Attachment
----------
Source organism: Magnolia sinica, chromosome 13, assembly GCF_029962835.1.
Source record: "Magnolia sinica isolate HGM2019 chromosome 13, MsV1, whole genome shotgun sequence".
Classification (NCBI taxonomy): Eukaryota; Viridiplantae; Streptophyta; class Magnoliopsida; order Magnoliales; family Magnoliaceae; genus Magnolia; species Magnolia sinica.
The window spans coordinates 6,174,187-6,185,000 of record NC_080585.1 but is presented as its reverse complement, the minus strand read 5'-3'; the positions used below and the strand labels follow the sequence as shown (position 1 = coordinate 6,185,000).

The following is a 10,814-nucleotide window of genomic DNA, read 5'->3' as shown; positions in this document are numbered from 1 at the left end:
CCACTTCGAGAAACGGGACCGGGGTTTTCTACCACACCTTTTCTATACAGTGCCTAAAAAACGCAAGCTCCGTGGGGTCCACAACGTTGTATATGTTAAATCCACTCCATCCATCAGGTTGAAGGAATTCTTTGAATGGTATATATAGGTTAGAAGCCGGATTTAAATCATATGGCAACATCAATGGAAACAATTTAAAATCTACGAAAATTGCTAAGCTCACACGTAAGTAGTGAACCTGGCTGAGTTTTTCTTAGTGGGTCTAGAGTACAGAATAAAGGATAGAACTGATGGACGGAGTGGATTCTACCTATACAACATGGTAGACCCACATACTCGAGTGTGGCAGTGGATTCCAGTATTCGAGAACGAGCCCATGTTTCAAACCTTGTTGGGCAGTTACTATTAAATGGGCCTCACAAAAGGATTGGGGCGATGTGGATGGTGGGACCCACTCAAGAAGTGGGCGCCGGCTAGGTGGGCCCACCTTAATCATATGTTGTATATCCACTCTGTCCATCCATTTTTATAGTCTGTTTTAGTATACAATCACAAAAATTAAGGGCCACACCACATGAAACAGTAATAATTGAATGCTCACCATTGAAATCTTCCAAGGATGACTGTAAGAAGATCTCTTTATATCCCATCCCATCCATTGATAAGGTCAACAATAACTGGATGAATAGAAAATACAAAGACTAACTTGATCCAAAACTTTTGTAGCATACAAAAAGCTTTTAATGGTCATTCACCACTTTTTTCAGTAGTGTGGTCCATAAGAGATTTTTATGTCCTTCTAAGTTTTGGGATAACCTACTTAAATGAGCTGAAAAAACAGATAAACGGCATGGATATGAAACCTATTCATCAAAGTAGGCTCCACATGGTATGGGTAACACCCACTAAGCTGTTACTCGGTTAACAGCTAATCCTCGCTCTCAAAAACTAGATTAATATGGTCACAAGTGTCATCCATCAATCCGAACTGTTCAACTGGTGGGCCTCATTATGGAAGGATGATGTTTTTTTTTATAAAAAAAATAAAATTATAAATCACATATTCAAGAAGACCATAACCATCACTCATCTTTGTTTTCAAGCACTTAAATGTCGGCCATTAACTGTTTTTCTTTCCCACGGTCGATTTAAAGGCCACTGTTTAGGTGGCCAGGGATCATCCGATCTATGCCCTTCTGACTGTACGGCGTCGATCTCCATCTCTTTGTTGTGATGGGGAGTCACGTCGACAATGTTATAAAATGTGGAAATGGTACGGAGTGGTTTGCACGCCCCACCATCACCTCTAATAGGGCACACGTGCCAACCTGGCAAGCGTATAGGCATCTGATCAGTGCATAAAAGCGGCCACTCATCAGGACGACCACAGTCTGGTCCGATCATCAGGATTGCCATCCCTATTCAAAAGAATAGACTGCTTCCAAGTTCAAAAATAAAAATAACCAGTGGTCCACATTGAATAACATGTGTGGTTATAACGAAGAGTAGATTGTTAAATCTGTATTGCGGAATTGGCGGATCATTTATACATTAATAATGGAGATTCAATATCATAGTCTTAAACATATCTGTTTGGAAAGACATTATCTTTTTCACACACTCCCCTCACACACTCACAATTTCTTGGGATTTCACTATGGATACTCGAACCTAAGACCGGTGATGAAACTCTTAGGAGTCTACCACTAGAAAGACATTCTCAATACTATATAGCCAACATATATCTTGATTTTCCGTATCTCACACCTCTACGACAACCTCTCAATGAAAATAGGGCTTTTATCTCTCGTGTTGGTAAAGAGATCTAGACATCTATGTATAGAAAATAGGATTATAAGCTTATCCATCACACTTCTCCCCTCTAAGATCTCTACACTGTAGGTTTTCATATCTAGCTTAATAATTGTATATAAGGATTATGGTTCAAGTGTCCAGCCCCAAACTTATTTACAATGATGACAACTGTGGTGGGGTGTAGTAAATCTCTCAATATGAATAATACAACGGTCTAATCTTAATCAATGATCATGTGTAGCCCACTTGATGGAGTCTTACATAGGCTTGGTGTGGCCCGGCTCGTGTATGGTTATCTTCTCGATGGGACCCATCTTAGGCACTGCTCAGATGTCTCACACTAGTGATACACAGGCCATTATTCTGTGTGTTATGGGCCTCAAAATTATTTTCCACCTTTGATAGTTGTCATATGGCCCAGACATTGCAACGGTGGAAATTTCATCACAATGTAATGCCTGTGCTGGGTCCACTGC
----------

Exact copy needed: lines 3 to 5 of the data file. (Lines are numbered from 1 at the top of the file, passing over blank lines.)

Classification (NCBI taxonomy): Eukaryota; Viridiplantae; Streptophyta; class Magnoliopsida; order Magnoliales; family Magnoliaceae; genus Magnolia; species Magnolia sinica.
The window spans coordinates 6,174,187-6,185,000 of record NC_080585.1 but is presented as its reverse complement, the minus strand read 5'-3'; the positions used below and the strand labels follow the sequence as shown (position 1 = coordinate 6,185,000).

The following is a 10,814-nucleotide window of genomic DNA, read 5'->3' as shown; positions in this document are numbered from 1 at the left end: